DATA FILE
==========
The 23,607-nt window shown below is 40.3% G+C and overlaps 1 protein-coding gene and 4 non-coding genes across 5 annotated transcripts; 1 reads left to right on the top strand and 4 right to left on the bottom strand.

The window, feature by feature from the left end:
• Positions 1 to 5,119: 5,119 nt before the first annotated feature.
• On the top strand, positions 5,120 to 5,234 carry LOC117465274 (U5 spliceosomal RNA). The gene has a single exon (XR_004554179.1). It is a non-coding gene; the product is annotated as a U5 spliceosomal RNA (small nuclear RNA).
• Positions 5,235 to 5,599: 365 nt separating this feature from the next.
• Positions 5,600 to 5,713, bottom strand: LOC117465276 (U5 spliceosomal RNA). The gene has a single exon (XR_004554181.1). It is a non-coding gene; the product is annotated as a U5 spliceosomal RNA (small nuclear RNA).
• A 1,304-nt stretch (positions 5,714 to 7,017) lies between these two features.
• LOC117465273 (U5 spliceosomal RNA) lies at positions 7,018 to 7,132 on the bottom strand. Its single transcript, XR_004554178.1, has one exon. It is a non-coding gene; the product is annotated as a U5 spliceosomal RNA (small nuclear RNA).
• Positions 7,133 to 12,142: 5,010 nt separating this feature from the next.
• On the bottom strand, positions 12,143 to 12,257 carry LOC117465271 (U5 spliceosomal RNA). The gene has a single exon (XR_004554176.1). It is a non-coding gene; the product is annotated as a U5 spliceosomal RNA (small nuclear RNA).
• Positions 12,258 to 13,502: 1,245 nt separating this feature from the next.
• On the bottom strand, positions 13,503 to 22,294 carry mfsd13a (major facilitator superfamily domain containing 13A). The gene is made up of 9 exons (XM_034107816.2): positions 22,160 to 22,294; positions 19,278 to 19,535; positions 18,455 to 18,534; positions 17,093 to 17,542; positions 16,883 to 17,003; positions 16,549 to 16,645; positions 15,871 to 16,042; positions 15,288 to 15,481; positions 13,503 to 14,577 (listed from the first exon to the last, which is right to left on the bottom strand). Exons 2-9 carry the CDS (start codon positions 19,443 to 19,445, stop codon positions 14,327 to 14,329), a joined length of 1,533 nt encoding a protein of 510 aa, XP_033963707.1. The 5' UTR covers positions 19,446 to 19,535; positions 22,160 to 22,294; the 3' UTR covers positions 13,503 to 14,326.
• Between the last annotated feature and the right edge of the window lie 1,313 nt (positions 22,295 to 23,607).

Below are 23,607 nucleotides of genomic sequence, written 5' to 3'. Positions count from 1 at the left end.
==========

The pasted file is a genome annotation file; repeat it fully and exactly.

The 23,607-nt window shown below is 40.3% G+C and overlaps 1 protein-coding gene and 4 non-coding genes across 5 annotated transcripts; 1 reads left to right on the top strand and 4 right to left on the bottom strand.

The window, feature by feature from the left end:
• Positions 1 to 5,119: 5,119 nt before the first annotated feature.
• On the top strand, positions 5,120 to 5,234 carry LOC117465274 (U5 spliceosomal RNA). The gene has a single exon (XR_004554179.1). It is a non-coding gene; the product is annotated as a U5 spliceosomal RNA (small nuclear RNA).
• Positions 5,235 to 5,599: 365 nt separating this feature from the next.
• Positions 5,600 to 5,713, bottom strand: LOC117465276 (U5 spliceosomal RNA). The gene has a single exon (XR_004554181.1). It is a non-coding gene; the product is annotated as a U5 spliceosomal RNA (small nuclear RNA).
• A 1,304-nt stretch (positions 5,714 to 7,017) lies between these two features.
• LOC117465273 (U5 spliceosomal RNA) lies at positions 7,018 to 7,132 on the bottom strand. Its single transcript, XR_004554178.1, has one exon. It is a non-coding gene; the product is annotated as a U5 spliceosomal RNA (small nuclear RNA).
• Positions 7,133 to 12,142: 5,010 nt separating this feature from the next.
• On the bottom strand, positions 12,143 to 12,257 carry LOC117465271 (U5 spliceosomal RNA). The gene has a single exon (XR_004554176.1). It is a non-coding gene; the product is annotated as a U5 spliceosomal RNA (small nuclear RNA).
• Positions 12,258 to 13,502: 1,245 nt separating this feature from the next.
• On the bottom strand, positions 13,503 to 22,294 carry mfsd13a (major facilitator superfamily domain containing 13A). The gene is made up of 9 exons (XM_034107816.2): positions 22,160 to 22,294; positions 19,278 to 19,535; positions 18,455 to 18,534; positions 17,093 to 17,542; positions 16,883 to 17,003; positions 16,549 to 16,645; positions 15,871 to 16,042; positions 15,288 to 15,481; positions 13,503 to 14,577 (listed from the first exon to the last, which is right to left on the bottom strand). Exons 2-9 carry the CDS (start codon positions 19,443 to 19,445, stop codon positions 14,327 to 14,329), a joined length of 1,533 nt encoding a protein of 510 aa, XP_033963707.1. The 5' UTR covers positions 19,446 to 19,535; positions 22,160 to 22,294; the 3' UTR covers positions 13,503 to 14,326.
• Between the last annotated feature and the right edge of the window lie 1,313 nt (positions 22,295 to 23,607).

Below are 23,607 nucleotides of genomic sequence, written 5' to 3'. Positions count from 1 at the left end.